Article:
Electronic Thesis and Dissertation Repository

Thesis Format



Master of Science


Computer Science

Collaborative Specialization

Artificial Intelligence


Boyu Wang


The popularity of machine learning algorithms has increased in recent years as data volumes have risen, algorithms have advanced, and computational power and storage have improved. EEG-based sleep staging has become one of the most active research areas over the last decade. Labeling each sleep stage manually is a labor-intensive and time-consuming process that requires expertise, making it susceptible to human error. In the meantime, training models on an unseen dataset remains challenging due to physiological differences between subjects and electrode sensor configurations. Unsupervised domain adaptation approaches may provide a solution to this problem by borrowing knowledge from a labeled dataset to train an unlabeled dataset. A source-free unsupervised domain adaptation methodology is employed in this thesis to solve the problem of automatic single-channel EEG sleep stage classification. Our study shows that pre-training source domain models followed by supervised fine-tuning improve the learned representations when applied to EEG sleep signals. We further develop weighted diversity loss in order to achieve a model that outperforms state-of-the-art unsupervised domain adaptation techniques without access to source domain data.

Summary for Lay Audience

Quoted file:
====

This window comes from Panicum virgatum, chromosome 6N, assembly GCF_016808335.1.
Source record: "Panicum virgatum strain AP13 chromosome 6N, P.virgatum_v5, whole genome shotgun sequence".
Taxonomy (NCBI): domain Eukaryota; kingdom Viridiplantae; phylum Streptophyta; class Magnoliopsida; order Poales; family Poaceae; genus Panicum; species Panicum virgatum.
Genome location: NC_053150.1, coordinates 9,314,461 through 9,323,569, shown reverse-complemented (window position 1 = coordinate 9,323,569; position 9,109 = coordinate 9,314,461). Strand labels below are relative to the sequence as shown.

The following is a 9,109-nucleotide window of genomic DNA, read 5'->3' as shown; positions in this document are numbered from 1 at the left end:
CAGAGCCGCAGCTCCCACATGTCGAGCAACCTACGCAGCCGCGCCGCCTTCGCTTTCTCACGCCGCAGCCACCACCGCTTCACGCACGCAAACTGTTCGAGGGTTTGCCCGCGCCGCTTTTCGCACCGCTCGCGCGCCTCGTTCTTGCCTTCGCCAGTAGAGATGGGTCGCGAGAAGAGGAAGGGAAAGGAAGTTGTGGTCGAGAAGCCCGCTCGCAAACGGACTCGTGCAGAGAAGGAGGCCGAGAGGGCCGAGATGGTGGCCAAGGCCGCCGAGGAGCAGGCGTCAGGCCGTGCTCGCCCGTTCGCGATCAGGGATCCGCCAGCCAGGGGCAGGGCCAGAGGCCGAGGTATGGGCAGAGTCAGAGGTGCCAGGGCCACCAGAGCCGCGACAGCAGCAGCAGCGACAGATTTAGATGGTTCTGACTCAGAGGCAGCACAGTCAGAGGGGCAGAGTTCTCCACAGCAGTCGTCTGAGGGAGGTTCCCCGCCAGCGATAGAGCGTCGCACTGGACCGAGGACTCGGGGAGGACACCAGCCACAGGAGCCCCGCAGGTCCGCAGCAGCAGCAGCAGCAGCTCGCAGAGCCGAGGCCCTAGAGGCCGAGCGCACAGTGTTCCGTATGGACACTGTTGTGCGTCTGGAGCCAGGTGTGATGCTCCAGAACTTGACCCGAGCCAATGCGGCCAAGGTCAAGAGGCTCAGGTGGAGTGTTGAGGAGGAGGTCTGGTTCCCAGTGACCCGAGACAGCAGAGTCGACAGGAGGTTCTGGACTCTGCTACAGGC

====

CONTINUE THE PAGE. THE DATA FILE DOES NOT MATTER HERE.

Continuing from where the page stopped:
The classification of sleep stages refers to the process of identifying the different stages of sleep that an individual experiences during the course of the night. Sleep has five different stages, each characterized by distinct patterns of brain activity, muscle tone, and other physiological indicators. It is essential to classify the stages of sleep in order to diagnose sleep disorders and related diseases. In spite of this, categorizing sleep stages manually is inefficient in terms of time and requires expert assistance. As a result, there has been extensive research concerning the use of machine learning to classify sleep stages automatically. This approach can be helpful in a variety of applications, such as developing sleep-tracking devices and applications. However, due to individual variability and the configurations of the sensors that collect sleep data, automated sleep stage classification is not always accurate. This is why researchers have employed domain adaptation techniques in automated sleep stage classification. It is a technique of leveraging knowledge from a related domain (also known as the source domain) to enhance the performance of a model in another domain (also known as the target domain). This thesis directly addresses this shortcoming by developing a novel approach to training a model to perform sleep stage classification automatically. It will investigate the factors that contribute to developing a methodology that uses the source domain knowledge to classify unlabeled target data while maintaining the privacy of its subjects.